The Cook County Health and Illinois Poison Center (IPC) have seen a troubling trend of drug and alcohol overdoses among young adults attending concerts and festivals this summer.
“This summer during concert days Stroger Hospital prepares to see an influx of 20 additional patients who have overdosed on drugs or alcohol in our emergency department,” said Dr. Steve Aks, emergency medicine physician and medical toxicologist at Stroger Hospital and the Director of the Toxikon Consortium. “That figure is even more startling when you consider that we are just one of several local hospitals treating patients who come from venues across the city.”
Concert drugs pose a serious threat to users’ health. Molly (MDMA), one of the most pervasive concert drugs, is a psychoactive drug that acts as a stimulant and hallucinogen. It increases the user’s heart rate and seriously impacts the body’s ability to regulate temperature. Serious side effects of Molly include delirium, hyperthermia and heart attack, all of which can be fatal.
While often promoted as a “pure” drug, Molly is not pure. It is regularly cut with amphetamines, cocaine, PCP and synthetic compounds that users are not aware of, or it may be an entirely unrelated drug, making each dose a life-or-death gamble.
“Molly and many of the related drugs on the market can have severe side effects. Taking them at summer festivals and concerts can be especially problematic because of the unfamiliar environment, dense crowds and potentially high temperatures,” said IPC medical director Dr. Michael Wahl. “Taking these substances in a hot setting with ongoing physical stress such as dancing in large crowds can contribute to developing very high body temperatures, which can be deadly.”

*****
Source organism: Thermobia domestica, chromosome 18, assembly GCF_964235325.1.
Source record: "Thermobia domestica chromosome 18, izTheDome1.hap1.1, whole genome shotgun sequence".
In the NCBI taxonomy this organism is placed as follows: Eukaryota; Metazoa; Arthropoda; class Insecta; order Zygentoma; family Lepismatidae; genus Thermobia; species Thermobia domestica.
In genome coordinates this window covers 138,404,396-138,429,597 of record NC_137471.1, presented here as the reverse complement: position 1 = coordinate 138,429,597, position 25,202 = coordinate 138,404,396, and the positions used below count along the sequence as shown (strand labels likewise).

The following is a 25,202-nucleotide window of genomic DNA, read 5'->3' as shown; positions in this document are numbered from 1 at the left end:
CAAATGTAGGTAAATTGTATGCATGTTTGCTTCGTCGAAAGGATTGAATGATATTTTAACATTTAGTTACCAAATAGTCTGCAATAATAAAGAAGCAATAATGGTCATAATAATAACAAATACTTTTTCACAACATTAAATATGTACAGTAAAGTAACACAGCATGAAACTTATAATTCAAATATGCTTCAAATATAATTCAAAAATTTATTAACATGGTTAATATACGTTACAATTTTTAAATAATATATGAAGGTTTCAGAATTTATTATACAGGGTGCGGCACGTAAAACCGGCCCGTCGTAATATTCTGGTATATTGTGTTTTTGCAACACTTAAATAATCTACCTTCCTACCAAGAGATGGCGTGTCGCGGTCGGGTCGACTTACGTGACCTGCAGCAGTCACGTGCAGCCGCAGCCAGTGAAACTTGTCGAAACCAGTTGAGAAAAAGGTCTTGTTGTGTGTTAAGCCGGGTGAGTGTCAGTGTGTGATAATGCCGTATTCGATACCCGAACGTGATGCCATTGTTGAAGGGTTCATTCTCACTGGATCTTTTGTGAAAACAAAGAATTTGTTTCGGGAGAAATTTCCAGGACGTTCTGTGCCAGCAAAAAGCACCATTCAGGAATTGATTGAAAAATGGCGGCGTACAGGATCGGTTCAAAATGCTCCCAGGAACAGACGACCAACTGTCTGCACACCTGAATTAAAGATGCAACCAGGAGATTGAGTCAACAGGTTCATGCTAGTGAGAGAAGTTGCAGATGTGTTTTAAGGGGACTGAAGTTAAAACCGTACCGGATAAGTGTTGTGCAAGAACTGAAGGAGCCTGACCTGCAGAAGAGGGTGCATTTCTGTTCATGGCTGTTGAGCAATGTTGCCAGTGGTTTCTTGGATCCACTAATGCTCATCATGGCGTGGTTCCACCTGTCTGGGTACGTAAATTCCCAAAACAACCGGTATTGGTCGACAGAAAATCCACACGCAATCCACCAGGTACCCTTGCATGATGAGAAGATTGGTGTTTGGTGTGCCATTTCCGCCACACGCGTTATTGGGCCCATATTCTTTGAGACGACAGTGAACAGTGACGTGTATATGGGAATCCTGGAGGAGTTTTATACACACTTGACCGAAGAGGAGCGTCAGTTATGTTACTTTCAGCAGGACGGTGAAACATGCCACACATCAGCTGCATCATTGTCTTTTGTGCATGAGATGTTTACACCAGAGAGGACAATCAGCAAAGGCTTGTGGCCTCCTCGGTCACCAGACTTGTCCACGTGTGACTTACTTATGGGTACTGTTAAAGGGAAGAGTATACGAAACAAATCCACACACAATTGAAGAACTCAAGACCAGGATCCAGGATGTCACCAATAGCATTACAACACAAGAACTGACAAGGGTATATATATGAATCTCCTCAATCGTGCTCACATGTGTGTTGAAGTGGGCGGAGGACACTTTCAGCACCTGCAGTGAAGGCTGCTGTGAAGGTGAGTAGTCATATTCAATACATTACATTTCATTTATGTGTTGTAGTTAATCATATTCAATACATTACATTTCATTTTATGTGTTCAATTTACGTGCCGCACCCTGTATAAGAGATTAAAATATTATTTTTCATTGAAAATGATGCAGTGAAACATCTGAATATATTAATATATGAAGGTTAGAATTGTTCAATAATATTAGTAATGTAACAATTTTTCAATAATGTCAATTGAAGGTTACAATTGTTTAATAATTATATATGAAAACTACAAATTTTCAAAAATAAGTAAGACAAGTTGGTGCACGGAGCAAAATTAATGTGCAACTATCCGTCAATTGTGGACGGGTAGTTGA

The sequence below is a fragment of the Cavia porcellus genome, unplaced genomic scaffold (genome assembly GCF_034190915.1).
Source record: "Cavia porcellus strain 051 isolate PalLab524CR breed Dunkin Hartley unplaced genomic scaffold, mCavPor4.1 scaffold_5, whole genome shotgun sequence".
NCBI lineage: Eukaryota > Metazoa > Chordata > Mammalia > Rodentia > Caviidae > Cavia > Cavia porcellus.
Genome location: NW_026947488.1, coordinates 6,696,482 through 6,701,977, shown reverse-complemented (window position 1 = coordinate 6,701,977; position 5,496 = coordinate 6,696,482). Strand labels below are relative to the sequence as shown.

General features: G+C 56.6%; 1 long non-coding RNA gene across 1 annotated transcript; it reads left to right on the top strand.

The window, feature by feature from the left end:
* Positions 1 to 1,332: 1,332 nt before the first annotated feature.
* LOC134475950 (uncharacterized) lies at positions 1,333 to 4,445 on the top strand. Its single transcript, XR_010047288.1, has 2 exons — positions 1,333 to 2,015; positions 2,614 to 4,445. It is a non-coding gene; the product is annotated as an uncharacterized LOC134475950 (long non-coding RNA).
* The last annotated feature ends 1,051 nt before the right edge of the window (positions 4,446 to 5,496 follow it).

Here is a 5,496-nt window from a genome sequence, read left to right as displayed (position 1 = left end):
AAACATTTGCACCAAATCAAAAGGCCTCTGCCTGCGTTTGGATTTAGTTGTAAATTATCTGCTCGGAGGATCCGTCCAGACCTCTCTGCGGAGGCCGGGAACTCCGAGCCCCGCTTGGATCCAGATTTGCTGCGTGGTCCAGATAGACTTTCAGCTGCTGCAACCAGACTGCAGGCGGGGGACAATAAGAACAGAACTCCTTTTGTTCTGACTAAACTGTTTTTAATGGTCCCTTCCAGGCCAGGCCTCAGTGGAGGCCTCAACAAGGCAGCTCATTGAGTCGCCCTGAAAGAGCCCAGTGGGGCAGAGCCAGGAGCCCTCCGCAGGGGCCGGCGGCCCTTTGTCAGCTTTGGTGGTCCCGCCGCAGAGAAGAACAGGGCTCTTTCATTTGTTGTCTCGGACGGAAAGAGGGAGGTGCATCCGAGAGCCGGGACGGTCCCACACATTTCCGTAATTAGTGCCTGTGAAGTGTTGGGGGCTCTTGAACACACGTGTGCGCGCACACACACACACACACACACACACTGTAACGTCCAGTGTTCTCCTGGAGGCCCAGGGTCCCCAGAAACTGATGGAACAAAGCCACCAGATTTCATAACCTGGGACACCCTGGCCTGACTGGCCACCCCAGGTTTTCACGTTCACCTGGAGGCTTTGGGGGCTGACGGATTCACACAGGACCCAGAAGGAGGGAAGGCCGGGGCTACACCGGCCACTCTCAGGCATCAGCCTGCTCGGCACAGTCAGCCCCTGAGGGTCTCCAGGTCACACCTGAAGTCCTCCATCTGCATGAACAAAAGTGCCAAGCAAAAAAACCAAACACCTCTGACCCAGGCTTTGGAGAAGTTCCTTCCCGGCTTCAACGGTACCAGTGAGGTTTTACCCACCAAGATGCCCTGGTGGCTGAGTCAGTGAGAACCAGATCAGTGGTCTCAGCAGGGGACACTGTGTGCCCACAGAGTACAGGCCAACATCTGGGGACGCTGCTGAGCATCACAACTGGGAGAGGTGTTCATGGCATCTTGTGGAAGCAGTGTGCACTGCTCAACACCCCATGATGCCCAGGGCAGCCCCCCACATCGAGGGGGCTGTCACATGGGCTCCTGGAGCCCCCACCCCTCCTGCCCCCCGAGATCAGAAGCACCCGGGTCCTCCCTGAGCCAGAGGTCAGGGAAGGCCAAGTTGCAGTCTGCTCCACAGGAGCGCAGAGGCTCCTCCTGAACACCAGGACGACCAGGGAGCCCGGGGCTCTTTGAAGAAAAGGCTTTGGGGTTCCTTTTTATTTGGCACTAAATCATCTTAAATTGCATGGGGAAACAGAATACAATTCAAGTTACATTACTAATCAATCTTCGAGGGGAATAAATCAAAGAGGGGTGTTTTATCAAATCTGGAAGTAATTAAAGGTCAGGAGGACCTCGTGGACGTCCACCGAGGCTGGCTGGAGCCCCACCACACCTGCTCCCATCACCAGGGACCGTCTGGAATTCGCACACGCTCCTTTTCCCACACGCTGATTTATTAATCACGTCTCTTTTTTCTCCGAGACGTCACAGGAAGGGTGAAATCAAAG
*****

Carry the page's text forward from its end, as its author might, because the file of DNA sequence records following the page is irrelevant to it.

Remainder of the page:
This weekend’s forecast calls for stiflingly hot weather which can exacerbate the negative effects of drugs and alcohol, causing serious deterioration much more quickly.
Concert-goes are urged to take care of their safety and the safety of those around them. IPC experts are available 24 hours per day, 7 days a week to answer questions and provide expert treatment advice to the public and health care professionals regarding exposures to drugs and other harmful substances. If you or someone you know has been exposed to a potentially harmful substance, please call the IPC at 1-800-222-1222. If you are experiencing a medical emergency, call 911.